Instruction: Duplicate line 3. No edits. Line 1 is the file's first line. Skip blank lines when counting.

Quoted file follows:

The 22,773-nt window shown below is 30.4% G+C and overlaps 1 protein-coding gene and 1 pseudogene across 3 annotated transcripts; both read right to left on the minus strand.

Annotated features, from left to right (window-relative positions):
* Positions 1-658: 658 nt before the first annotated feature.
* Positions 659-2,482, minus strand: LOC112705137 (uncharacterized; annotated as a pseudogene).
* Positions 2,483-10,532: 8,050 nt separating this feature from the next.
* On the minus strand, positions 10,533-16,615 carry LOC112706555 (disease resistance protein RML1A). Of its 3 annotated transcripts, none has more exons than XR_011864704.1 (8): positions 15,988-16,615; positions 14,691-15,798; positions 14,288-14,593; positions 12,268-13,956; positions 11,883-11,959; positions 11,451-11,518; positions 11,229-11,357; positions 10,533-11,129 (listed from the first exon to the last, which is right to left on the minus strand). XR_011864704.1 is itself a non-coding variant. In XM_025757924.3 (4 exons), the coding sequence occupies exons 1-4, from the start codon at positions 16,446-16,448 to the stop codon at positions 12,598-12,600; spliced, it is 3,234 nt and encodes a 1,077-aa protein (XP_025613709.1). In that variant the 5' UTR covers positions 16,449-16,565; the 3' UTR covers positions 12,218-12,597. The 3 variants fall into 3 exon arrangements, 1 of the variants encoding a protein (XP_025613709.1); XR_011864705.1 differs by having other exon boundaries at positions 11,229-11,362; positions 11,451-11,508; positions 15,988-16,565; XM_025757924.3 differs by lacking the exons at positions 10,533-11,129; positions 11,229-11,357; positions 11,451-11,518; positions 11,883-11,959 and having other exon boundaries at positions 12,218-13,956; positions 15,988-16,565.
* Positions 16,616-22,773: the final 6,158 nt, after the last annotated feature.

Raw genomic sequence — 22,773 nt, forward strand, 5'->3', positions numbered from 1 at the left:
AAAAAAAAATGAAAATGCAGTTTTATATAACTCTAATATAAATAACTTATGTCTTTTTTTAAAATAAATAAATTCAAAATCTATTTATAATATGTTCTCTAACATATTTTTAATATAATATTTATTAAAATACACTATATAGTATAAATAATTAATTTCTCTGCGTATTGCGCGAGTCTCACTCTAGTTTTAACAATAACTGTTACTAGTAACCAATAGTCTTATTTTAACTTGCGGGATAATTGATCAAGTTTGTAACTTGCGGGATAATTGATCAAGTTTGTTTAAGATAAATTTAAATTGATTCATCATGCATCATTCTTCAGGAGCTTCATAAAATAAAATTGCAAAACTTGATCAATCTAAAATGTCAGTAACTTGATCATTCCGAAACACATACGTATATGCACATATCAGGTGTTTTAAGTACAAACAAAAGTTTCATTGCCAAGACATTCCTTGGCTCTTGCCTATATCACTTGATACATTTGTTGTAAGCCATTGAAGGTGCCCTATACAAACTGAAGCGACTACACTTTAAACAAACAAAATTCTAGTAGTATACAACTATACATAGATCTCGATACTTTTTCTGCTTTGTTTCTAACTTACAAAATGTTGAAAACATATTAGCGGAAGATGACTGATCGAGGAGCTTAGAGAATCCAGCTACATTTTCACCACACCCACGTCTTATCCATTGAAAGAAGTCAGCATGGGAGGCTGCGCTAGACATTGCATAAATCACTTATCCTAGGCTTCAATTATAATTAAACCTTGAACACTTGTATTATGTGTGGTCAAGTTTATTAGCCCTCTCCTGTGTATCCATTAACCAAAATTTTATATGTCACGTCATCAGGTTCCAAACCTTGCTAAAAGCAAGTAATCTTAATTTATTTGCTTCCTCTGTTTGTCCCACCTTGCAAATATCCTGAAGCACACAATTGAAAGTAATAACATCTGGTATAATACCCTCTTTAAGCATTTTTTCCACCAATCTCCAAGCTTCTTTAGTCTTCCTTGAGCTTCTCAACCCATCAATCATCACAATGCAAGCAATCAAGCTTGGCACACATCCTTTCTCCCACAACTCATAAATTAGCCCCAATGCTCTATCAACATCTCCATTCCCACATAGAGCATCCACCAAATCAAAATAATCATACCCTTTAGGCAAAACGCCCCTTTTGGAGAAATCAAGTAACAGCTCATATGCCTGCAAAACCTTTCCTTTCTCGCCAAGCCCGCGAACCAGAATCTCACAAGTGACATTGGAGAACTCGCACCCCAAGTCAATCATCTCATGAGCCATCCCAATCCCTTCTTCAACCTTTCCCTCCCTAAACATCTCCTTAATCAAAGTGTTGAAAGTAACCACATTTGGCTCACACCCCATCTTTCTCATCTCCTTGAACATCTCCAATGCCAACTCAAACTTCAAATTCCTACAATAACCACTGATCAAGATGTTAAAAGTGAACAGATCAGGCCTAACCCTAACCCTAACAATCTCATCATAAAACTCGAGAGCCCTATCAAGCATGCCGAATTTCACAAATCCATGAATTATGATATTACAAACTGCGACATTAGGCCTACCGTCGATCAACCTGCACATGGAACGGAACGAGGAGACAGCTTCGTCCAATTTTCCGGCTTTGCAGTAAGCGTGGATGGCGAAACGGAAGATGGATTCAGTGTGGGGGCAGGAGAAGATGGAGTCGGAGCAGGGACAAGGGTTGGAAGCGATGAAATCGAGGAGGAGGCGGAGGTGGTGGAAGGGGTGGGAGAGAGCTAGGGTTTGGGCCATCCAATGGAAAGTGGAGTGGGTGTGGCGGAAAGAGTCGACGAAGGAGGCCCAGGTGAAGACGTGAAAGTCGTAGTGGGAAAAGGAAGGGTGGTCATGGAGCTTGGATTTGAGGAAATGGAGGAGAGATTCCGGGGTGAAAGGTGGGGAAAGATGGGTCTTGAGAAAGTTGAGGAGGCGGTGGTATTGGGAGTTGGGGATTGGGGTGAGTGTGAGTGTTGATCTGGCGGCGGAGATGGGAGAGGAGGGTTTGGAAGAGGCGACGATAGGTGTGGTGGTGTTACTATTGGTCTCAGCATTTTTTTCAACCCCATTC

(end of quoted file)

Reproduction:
* Positions 1-658: 658 nt before the first annotated feature.